My Saffy has always veered toward the lazy side of the feline energy spectrum. I know most cats are known for their inertia, but Saffy is kind of the gold standard. Even as a young cat, she was more of a slug than a cat. That doesn’t mean we didn’t try to engage her in activity. Oh, she’d play for a little while, but then she’d resort to an idle position, wanting us to bring the play to her. And we would. And do.
She loves to go outside on a leash and harness. That’s definitely another way we make sure the old girl gets some exercise. Speaking of “old girl,” Saffy just turned 15, so it stands to reason she has grown lazier in her golden years. Like, super lazier. If she were a superhero, her name would be Super Lazy. Boy, I’m kind of lazy in choosing superhero names, aren’t I?
My intention has never been, nor is it now, to make fun of her in any way. Her sluggishness is quite adorable, and watching her age has been sweet. She’s a total love. I won’t lie, though: She gives us all a giggle. Here are five ways sweet Saffy has become lazy(er).
Saffy’s the hunter of our bunch. With her paws of lightning, she would have been a beast out in the wild. She’s always “hunted” her toys (and sometimes socks) and either leaves them outside a bedroom door at night or drops them and begins howling, alerting us of her catch. My favorite move, however, is when she walks around the house with the toy in her mouth while howling. It’s a totally garbled “mrroroorororrow.” Of course we have to stop what we’re doing and tell her what a good girl she is and thank her for her gift.
These days, she doesn’t do as much of her traditional “hunting.” Instead she finds a nearby toy, stands by it and howls, pretending like she indeed captured the prey and carried it through the house just for us. We totally know she didn’t, but we give her the same “good girl” praise.
Saffy has always been fond on lying on top of anything folded. I know many cats do this, but — of our three — she’s the one who usually calls dibs on any new folded blanket, towel, or piece of clothing. We keep blankets folded in various parts of the house, just for her. In the old days, she’d make her way around to each blanket, spending a bit of snooze time on each one.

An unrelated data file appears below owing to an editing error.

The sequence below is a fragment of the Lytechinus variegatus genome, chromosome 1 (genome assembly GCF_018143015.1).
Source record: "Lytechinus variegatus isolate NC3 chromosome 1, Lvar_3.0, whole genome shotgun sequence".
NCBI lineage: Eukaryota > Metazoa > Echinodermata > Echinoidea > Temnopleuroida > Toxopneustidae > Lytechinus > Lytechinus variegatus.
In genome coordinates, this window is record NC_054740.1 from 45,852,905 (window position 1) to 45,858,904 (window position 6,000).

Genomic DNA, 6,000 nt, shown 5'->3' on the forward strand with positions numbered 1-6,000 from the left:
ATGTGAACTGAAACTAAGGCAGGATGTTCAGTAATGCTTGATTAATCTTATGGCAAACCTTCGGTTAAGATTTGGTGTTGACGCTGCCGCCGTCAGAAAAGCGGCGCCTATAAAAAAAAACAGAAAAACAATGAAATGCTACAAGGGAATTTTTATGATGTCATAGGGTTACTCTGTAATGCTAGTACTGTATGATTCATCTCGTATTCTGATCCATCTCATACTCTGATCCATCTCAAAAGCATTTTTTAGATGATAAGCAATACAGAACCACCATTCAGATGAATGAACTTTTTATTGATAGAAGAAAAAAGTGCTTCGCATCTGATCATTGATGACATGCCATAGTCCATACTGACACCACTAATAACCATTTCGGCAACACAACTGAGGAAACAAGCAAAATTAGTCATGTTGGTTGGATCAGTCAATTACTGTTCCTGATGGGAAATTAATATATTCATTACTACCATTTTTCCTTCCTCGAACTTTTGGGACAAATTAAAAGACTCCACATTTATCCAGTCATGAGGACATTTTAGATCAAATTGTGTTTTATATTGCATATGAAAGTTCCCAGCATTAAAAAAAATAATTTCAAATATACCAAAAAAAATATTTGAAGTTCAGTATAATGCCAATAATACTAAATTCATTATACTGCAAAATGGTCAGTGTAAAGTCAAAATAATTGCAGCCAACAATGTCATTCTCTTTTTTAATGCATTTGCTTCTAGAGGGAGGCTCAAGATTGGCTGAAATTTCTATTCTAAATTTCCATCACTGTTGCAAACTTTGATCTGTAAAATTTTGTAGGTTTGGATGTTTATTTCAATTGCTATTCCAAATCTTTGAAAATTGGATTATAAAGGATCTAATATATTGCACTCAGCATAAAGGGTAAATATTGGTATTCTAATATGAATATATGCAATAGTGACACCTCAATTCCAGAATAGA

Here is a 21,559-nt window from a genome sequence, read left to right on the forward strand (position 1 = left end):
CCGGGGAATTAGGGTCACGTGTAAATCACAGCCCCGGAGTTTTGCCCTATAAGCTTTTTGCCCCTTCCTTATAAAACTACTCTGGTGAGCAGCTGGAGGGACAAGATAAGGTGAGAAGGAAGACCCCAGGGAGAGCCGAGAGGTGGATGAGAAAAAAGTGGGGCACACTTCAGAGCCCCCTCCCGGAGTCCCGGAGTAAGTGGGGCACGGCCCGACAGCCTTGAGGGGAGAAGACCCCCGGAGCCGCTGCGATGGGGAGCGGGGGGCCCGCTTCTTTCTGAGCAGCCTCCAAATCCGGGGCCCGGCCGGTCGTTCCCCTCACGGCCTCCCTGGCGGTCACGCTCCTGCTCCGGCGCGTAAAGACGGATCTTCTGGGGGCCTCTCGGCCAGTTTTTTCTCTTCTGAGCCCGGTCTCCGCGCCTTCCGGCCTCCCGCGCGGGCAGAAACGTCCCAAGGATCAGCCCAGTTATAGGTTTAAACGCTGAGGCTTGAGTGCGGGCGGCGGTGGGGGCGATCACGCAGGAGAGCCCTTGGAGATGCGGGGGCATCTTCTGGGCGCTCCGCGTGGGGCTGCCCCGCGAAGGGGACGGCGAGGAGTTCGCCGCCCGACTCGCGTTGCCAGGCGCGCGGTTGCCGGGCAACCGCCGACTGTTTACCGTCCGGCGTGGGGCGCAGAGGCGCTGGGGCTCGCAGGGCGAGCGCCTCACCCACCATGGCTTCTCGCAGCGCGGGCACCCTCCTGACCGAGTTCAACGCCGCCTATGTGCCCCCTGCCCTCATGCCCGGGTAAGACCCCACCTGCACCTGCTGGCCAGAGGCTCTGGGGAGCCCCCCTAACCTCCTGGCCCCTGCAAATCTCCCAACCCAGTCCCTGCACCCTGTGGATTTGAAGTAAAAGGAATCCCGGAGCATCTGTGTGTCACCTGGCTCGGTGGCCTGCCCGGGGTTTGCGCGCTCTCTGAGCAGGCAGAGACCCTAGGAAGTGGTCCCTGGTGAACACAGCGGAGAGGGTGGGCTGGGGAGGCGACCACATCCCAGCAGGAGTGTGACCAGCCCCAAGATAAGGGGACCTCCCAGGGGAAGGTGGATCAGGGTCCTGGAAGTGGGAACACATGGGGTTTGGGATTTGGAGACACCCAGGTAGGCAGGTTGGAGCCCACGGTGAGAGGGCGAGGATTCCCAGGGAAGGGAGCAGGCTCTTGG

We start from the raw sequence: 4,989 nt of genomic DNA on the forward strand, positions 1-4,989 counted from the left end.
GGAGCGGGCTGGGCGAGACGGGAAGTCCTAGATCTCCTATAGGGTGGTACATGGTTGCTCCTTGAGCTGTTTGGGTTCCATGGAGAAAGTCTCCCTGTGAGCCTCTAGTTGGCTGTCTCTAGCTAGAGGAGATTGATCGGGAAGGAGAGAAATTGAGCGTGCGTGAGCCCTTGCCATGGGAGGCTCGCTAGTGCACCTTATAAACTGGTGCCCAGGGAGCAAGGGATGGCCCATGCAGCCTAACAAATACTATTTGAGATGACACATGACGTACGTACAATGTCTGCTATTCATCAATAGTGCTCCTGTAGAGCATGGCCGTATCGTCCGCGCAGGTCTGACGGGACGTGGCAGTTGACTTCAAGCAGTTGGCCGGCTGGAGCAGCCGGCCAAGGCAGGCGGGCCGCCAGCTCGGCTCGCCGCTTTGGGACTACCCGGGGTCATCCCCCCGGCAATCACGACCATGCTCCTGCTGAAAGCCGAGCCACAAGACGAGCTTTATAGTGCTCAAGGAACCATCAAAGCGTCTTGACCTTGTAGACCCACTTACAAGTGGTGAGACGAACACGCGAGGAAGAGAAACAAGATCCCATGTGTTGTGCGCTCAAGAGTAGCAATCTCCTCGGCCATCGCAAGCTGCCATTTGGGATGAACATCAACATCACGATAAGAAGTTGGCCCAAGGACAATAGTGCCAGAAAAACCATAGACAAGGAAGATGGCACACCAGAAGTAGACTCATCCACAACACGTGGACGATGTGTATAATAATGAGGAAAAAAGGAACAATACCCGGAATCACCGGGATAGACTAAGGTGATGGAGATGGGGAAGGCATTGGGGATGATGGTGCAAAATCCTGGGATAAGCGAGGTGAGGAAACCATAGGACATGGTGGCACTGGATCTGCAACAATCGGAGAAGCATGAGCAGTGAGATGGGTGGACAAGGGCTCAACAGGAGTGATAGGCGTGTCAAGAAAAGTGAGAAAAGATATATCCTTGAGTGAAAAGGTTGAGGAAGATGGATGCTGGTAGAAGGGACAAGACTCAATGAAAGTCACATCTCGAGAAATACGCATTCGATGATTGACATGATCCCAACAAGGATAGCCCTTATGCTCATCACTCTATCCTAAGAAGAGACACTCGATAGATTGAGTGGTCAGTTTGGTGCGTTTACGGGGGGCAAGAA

Lately, she settles on her favorite blue blanket and that’s all she wrote. She’s not looking for variety in her old age — she wants comfort. She can have all she wants.
This lady has been a lifetime counter-cruiser. I’m sure she is president of some local chapter of a counter-cruiser club (say that fast three times). She has always assumed she was super sneaky, but she’s not a small cat. We hear her exploring dirty dishes in the sink and pushing the butter dish with her snout. When she was a younger cat, she’s leap off the counter as soon as she heard us coming to bust her. And when she jumped from the counter, everyone in the house heard it: THUD!
She still loves her a countertop. She gets up the same way: by climbing on bar stools. The thing is, she can’t make that swift leap to the floor anymore, so when she’s busted, she’s busted. To her credit, she does stop in her tracks, hoping her frozen form will make her invisible. Sorry, Saff.
Saffy has spent a lifetime chowing her own food at record speed and then quickly going after the other two cats’ bowls. We needed to referee mealtimes, calling fouls left and right. When we believed she had exited the kitchen, she would sneak around the other way and zero in on the bowls all secret-agent like.
Don’t get me wrong: She still does this. I believe she’ll always be a complete food-jacker; however, now she moves a little more slowly and her fouls are fewer and fewer. Plus, she doesn’t toss her meal back as quickly as before. Maybe it’s her lack of teeth? Perhaps she needs kitty dentures. Totally off topic, but wouldn’t that be adorable?
As previously mentioned, Saffy likes us to bring the toys to her. In our house, she has always been called “paws of lightning.” That’s right — even though she’s a general lazy-pants, she has the fastest paws in the upper Midwest. Lying in her sedentary state, she’ll go after the feather at the end of a wand toy like nobody’s business. Her paws become a blur of action!
We don’t mind bringing the play her way. She still enjoys it, and the paws get a total workout. She might be a senior lady, but she can still whoop the other cats when it comes to catching anything.
Sweet Saffy will always be our silver queen of the slugs, and she’s simply marvelous.